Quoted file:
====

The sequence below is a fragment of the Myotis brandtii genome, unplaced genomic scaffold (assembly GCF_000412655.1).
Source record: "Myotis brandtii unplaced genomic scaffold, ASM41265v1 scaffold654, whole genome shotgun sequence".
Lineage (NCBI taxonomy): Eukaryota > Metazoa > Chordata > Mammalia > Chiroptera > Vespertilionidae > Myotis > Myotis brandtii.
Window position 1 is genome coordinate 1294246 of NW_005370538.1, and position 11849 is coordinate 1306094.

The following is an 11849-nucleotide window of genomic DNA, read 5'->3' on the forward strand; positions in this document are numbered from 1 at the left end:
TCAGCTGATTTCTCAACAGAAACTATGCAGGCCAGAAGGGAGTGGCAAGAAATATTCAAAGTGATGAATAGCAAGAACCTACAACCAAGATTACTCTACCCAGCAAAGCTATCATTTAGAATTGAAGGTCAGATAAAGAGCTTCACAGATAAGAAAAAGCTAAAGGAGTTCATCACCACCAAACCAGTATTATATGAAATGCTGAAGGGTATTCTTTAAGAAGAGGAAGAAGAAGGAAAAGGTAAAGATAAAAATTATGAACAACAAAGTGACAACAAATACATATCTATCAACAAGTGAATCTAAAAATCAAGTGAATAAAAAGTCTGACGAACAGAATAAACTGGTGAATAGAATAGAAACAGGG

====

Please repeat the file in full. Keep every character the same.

The sequence below is a fragment of the Myotis brandtii genome, unplaced genomic scaffold (assembly GCF_000412655.1).
Source record: "Myotis brandtii unplaced genomic scaffold, ASM41265v1 scaffold654, whole genome shotgun sequence".
Lineage (NCBI taxonomy): Eukaryota > Metazoa > Chordata > Mammalia > Chiroptera > Vespertilionidae > Myotis > Myotis brandtii.
Window position 1 is genome coordinate 1294246 of NW_005370538.1, and position 11849 is coordinate 1306094.

The following is an 11849-nucleotide window of genomic DNA, read 5'->3' on the forward strand; positions in this document are numbered from 1 at the left end:
TCAGCTGATTTCTCAACAGAAACTATGCAGGCCAGAAGGGAGTGGCAAGAAATATTCAAAGTGATGAATAGCAAGAACCTACAACCAAGATTACTCTACCCAGCAAAGCTATCATTTAGAATTGAAGGTCAGATAAAGAGCTTCACAGATAAGAAAAAGCTAAAGGAGTTCATCACCACCAAACCAGTATTATATGAAATGCTGAAGGGTATTCTTTAAGAAGAGGAAGAAGAAGGAAAAGGTAAAGATAAAAATTATGAACAACAAAGTGACAACAAATACATATCTATCAACAAGTGAATCTAAAAATCAAGTGAATAAAAAGTCTGACGAACAGAATAAACTGGTGAATAGAATAGAAACAGGG